The Professional Educator Preparation and Standards Commission (PEPSC) met last week for its monthly meeting and discussed a wide range of issues, including a newly-recognized accrediting organization for educator preparation programs, responses to passage of Senate Bill 621 regarding teacher licensure requirements, and further movement on an evaluation system for educator preparation programs that could now be subject to sanctions under House Bill 107. A highlight from the meeting was ground gained on a starting point for developing accountability standards for educator preparation programs (EPPs). The assessment and performance subcommittee of the commission met to further discuss design of an accountability model for EPPs to comply with House Bill 107, which was signed into law by Gov. Roy Cooper in July.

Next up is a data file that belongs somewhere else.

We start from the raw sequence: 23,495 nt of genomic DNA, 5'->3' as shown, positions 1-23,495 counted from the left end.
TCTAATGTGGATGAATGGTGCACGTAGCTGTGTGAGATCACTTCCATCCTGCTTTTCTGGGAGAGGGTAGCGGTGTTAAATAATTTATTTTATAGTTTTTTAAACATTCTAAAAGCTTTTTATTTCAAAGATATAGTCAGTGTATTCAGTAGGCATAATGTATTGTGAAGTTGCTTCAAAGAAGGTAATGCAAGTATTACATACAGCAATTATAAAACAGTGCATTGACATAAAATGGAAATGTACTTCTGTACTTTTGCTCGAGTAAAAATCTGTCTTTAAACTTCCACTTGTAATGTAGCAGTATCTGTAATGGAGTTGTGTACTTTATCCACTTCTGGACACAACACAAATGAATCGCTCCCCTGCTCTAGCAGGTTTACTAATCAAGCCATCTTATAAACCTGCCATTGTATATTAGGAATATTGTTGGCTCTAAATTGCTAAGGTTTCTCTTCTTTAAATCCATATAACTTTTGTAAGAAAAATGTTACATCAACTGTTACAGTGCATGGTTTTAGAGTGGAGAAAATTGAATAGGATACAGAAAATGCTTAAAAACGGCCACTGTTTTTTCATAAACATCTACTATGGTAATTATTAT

The subcommittee agreed on a starting point for developing the weighted model and set a timeline for completing the work. The deadline to provide the joint legislative action committee with a proposal approved by the state board is Feb. 15. In order to comply with that deadline, the subcommittee took feedback from previous surveys of the subcommittee and determined a starting point for discussions, with the goal of taking recommendations to the entire commission in December, presenting the proposal to the State Board in January as a topic of consideration, and setting it for a vote of the State Board in early February.
Rep. Craig Horn, R-Union, attended both the commission’s meeting and the subcommittee meeting. He spoke at the end, encouraging the subcommittee to continue its hard work but to try not to develop a model out of fear of sanctions. “If we don’t put requirements, nothing’s going to happen,” he said of the legislative sanctions. “You can say it will, but history shows pretty clearly, we’re all so busy doing what we do. But don’t let fear of failure be a deterrent.”